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Blue Seed Perfect Collection Vol. 3: Prelude to Sacrifice (1995)

Director: Jun Kamiya
    see all cast/crew...
Studio: ADV Films
Genre: Anime, Animation, Cel
Running Time: 145 min.
Languages: English, Spanish, Japanese
Subtitles: English
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Synopsis
Beset on all sides by the monstrous Aragami of Japanese legend, the TAC finds itself on the defensive. And, as attacks gain in both frequency and intensity, the public is becoming increasingly aware that all is not right. However, the members of the TAC have gained a powerful new ally in Sakura Yamazaki, a most unusual Shinto Princess from America. She's bold, brash and supremely confident, but will her presence be enough to turn the tide of battle? Especially since a new soldier has appeared on the third side of the battle as well, an addition whose identity will throw the TAC into a confusion that just may be fatal.

Contains episodes 15-20:

  • Lost & Trembling on a Trip to Michinoku!
  • Japan is a Paradise! Tears in Wakasa
  • Let it Bloom Japan! A Blizzard of One-sided Love!
  • Geez! Oh, Man! Sakura's Not Good Enough!
  • Heat Haze! Start on a Journey! Love, I Won't be Far From You
  • I'm Home! Izumo! The Prologue of Hope!


GreenCine Member Reviews

Nature gone wild as a consequence of ignoring the Japanese heritage by hneline1 July 13, 2003 - 10:28 PM PDT
12345678910
4 out of 5 members found this review helpful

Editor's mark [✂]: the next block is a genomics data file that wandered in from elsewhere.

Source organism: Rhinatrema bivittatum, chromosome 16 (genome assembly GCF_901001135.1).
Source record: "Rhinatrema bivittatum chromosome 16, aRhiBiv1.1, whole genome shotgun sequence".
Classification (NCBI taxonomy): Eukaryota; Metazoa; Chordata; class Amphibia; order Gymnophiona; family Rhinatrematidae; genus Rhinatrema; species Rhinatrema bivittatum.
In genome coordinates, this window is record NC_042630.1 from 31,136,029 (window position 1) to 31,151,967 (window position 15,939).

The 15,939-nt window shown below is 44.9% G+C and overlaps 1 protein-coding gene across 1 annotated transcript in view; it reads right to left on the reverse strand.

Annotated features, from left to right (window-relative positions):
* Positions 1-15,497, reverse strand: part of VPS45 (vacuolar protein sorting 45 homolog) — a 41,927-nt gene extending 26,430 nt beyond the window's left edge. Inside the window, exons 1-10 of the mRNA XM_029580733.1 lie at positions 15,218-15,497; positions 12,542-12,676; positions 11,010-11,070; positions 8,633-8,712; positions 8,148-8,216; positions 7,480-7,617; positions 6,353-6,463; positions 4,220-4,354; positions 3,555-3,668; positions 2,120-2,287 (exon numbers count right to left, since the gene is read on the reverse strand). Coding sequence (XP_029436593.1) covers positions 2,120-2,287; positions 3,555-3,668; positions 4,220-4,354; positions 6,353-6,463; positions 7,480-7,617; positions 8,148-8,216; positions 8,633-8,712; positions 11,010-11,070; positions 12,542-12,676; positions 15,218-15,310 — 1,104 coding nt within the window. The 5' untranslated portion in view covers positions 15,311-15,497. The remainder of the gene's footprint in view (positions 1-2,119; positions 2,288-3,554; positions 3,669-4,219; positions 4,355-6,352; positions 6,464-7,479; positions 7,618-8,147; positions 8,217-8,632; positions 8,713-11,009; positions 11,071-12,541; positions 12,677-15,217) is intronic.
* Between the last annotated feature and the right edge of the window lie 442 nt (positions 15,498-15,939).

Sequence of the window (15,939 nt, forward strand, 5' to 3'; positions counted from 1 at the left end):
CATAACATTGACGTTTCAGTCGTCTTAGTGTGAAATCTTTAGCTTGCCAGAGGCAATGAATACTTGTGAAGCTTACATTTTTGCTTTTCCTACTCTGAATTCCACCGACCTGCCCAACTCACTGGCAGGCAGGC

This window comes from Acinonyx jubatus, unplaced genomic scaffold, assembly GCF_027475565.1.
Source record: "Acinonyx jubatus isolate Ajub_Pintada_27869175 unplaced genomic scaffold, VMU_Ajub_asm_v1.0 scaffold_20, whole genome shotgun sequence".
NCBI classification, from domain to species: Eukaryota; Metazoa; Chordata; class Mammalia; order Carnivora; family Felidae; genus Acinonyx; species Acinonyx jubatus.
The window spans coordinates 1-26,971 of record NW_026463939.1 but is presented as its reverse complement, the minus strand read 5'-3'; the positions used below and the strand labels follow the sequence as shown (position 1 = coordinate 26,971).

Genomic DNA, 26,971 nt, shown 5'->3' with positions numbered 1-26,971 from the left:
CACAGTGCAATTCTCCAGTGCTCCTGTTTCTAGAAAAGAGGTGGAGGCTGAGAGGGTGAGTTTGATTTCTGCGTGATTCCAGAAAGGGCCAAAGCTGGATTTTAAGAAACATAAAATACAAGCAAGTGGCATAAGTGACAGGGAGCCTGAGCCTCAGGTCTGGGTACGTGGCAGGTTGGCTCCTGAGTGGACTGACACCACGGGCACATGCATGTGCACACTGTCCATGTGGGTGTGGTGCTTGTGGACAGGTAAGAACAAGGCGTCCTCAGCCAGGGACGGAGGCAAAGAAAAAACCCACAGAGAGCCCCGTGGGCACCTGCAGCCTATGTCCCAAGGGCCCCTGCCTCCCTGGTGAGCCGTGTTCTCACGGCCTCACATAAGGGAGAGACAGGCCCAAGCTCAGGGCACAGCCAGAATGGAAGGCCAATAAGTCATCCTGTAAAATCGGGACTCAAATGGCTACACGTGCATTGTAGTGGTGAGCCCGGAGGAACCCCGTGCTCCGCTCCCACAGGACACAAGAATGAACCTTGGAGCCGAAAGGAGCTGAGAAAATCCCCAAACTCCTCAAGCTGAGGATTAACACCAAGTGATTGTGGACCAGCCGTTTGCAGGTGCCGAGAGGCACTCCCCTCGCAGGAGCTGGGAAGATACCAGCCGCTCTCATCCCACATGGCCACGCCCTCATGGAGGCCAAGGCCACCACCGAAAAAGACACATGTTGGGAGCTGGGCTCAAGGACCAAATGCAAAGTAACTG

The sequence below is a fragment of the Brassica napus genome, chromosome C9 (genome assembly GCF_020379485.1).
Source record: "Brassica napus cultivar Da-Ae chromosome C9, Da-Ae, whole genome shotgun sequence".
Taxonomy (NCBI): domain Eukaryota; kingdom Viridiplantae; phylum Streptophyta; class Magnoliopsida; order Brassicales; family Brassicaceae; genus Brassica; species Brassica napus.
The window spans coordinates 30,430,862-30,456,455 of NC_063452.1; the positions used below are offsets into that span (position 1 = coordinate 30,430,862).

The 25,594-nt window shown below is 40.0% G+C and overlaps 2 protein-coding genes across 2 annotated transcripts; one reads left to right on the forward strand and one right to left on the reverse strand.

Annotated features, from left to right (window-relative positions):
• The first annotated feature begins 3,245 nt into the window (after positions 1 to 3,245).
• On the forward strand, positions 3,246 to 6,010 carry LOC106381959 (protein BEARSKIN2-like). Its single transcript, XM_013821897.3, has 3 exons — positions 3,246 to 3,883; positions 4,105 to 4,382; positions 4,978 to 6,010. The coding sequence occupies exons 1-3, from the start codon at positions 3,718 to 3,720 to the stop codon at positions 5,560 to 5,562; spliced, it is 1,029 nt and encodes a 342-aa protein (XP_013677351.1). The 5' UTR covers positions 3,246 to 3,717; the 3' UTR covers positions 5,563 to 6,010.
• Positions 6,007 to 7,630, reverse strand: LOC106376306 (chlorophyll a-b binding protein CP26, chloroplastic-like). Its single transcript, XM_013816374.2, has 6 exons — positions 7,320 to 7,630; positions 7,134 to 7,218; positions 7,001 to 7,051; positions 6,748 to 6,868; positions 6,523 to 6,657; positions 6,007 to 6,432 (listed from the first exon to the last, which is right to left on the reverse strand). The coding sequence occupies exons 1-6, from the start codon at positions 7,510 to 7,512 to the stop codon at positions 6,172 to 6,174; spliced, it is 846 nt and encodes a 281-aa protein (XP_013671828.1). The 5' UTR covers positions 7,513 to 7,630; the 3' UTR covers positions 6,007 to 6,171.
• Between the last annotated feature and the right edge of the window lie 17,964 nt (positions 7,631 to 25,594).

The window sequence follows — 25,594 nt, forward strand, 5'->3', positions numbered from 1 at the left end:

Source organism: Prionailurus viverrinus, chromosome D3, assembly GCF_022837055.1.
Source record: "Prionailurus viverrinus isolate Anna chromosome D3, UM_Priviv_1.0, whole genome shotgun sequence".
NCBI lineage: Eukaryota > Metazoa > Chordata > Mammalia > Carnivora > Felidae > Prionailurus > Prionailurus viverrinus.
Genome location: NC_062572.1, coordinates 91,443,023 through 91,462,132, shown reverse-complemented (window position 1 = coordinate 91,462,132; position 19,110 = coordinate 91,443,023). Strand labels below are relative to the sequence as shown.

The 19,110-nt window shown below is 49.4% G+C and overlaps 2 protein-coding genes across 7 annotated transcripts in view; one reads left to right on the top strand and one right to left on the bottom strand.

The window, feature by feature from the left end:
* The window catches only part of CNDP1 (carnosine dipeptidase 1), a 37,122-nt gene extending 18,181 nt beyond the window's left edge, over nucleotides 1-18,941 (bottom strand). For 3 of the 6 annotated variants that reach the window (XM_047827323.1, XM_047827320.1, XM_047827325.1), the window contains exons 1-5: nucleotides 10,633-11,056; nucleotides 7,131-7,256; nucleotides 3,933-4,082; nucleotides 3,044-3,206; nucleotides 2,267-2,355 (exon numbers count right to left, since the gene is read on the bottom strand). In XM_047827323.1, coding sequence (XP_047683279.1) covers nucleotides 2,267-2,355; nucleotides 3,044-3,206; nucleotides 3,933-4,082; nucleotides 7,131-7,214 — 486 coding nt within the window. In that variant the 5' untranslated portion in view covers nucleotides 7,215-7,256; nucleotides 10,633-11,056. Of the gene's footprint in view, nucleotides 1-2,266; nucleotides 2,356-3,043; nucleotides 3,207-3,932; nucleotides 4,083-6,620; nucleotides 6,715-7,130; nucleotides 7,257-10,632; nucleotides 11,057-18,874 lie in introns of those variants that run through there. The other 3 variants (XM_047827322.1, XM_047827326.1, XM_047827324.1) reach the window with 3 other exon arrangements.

The more I watch Blue Seed, the more I like it. Although it follows your run of the mill defeat-a-monster-every-episode format, it's actually good entertainment that develops serious themes the more you get into the series. For example, in the last disk (episodes 7 - 14), one of the prevailing themes was a reintroduction of Japanese creation mythology. In this disk (episodes 15 - 20), that creation mythology has morphed into a strong criticism that the modern Japanese people are ignoring their heritage and are not taking care of Japan. In Blue Seed, one of the consequences of this cultural ignorance is that Nature has started to warp itself into something malignant to humans (in this case as aragami demons) rather than continuing in a peaceful coexistence.

We see this theme of environmental protectionism in many anime, good and bad. Arjuna, Final Fantasy: The Spirits Within, Spirited Away, and Princess Mononoke all criticize the effects of pollution or industrialization. One thing that I find unique about Blue Seed is the strong connection that it draws between respecting the cultural heritage and respecting the environment -- in this view, the latter comes about mainly because honoring the environment is a part of the former. A consequence of this is that the various locations to which Momiji and Kusanagi travel (Ise, Izumo, etc.) sounds like a "best of old Japan" tour, unlike other anime which don't refer to historical locations. Another thing that I find unique is that this message is placed in a 26 episode, comedic adventure TV series -- you can be lured into watching the exciting action over a number of weeks and get indoctrinated at the same time (Arjuna is also a TV series, but it's mood is much more serious and doesn't have the breeziness of Blue Seed).

So, I like this series because it has a good mix of easy action, likeable characters, soap opera romance, occasional bloody fighting, references to real places and real myths, and an actual message about something important in real life. Also, for a change of pace, check out the Omake in the Extras. There a bunch of them, ranging from a sweet mood piece (Momiji humming to herself on a rainy day) to the comic (Kusanagi and Murakumo playing Mahjong with two aragami).




GreenCine Member Rating
12345678910

(Average 7.14)
90 Votes
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Blue Seed
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